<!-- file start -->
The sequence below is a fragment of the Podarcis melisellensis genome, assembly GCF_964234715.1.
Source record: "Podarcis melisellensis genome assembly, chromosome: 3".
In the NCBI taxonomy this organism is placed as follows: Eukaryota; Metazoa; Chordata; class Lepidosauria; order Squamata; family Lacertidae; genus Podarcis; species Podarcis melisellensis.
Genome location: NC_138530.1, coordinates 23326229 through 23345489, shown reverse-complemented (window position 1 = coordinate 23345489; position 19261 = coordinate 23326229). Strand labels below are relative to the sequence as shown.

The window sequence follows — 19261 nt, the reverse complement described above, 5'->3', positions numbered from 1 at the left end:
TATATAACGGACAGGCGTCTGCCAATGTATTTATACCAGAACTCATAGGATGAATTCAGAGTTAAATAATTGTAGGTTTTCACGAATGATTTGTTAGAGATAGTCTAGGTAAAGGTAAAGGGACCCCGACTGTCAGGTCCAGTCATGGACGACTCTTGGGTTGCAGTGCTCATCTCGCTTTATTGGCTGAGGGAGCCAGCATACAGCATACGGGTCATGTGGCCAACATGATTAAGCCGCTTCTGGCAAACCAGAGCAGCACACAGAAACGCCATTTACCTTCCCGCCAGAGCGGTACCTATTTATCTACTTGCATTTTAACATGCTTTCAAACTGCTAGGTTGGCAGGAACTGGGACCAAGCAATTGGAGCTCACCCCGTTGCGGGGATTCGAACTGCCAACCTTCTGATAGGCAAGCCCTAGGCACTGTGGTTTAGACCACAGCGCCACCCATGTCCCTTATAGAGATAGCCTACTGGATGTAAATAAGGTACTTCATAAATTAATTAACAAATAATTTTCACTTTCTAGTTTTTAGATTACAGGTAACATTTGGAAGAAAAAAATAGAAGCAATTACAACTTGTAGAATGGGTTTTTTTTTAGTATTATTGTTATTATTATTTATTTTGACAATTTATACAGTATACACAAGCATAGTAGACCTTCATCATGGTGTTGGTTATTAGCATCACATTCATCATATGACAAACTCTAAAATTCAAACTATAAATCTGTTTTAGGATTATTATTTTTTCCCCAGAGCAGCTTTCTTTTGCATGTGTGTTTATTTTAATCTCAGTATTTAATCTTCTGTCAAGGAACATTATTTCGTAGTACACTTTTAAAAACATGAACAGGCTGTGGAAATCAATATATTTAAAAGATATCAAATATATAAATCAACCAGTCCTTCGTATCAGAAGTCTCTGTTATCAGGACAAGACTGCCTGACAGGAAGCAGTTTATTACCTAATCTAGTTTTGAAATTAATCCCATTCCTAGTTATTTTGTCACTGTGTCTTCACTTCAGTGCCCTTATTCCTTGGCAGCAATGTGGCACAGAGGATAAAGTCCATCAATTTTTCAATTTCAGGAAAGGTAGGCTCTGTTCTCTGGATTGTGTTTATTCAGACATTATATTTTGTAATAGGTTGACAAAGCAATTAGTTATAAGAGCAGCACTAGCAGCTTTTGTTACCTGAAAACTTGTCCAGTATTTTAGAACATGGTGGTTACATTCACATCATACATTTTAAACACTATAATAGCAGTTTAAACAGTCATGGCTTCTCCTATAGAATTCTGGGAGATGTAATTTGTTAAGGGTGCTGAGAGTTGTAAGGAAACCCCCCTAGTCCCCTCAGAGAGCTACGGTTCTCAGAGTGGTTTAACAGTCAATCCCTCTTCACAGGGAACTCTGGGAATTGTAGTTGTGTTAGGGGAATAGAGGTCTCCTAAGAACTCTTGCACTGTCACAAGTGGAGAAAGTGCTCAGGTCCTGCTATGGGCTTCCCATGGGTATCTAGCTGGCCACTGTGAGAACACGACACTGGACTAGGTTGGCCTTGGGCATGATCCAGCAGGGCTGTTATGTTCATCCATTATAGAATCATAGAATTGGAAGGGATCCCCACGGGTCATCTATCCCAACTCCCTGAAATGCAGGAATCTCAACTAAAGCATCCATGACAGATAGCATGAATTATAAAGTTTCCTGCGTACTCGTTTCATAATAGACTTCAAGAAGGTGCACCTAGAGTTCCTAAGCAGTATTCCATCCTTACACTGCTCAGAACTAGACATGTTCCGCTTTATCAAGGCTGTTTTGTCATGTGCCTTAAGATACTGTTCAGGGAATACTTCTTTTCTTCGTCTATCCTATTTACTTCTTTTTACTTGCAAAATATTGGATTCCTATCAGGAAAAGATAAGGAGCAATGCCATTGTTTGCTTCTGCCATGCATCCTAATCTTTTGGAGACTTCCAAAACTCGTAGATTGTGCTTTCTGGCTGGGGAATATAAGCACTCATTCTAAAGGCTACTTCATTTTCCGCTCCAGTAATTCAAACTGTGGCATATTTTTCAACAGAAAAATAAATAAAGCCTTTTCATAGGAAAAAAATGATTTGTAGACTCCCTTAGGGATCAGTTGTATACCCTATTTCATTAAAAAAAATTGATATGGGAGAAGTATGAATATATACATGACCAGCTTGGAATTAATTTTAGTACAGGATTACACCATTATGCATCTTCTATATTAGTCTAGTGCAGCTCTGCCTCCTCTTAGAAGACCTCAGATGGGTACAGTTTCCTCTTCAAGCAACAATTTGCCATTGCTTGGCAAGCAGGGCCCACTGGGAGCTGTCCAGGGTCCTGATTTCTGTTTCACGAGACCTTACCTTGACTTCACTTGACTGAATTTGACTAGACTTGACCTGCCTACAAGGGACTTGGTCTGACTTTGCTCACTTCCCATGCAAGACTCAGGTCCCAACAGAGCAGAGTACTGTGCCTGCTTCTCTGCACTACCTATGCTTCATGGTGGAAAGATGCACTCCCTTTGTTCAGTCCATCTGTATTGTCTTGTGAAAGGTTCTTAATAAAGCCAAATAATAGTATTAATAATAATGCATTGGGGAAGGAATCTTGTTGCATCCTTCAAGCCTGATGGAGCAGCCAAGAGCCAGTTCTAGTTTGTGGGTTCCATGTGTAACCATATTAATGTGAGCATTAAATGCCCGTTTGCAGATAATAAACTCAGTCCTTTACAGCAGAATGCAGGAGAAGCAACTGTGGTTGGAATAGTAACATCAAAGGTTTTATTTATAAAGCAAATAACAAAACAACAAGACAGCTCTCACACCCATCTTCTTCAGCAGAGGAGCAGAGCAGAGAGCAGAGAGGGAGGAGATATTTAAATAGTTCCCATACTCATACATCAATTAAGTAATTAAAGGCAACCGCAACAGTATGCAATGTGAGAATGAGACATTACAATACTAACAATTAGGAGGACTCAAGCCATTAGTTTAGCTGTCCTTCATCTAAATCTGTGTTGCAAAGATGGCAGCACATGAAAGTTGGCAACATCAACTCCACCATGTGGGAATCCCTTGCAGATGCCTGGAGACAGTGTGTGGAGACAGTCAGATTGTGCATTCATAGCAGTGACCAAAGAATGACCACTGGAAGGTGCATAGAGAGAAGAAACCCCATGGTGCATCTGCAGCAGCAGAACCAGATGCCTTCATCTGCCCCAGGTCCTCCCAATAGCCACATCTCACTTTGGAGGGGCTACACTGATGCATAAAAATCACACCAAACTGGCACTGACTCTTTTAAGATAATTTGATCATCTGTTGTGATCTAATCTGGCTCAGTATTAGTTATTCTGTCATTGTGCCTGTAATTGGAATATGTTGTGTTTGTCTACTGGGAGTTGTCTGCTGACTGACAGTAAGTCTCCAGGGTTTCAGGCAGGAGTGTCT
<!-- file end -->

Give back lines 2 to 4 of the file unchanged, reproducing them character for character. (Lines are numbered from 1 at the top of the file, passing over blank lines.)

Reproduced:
Source record: "Podarcis melisellensis genome assembly, chromosome: 3".
In the NCBI taxonomy this organism is placed as follows: Eukaryota; Metazoa; Chordata; class Lepidosauria; order Squamata; family Lacertidae; genus Podarcis; species Podarcis melisellensis.
Genome location: NC_138530.1, coordinates 23326229 through 23345489, shown reverse-complemented (window position 1 = coordinate 23345489; position 19261 = coordinate 23326229). Strand labels below are relative to the sequence as shown.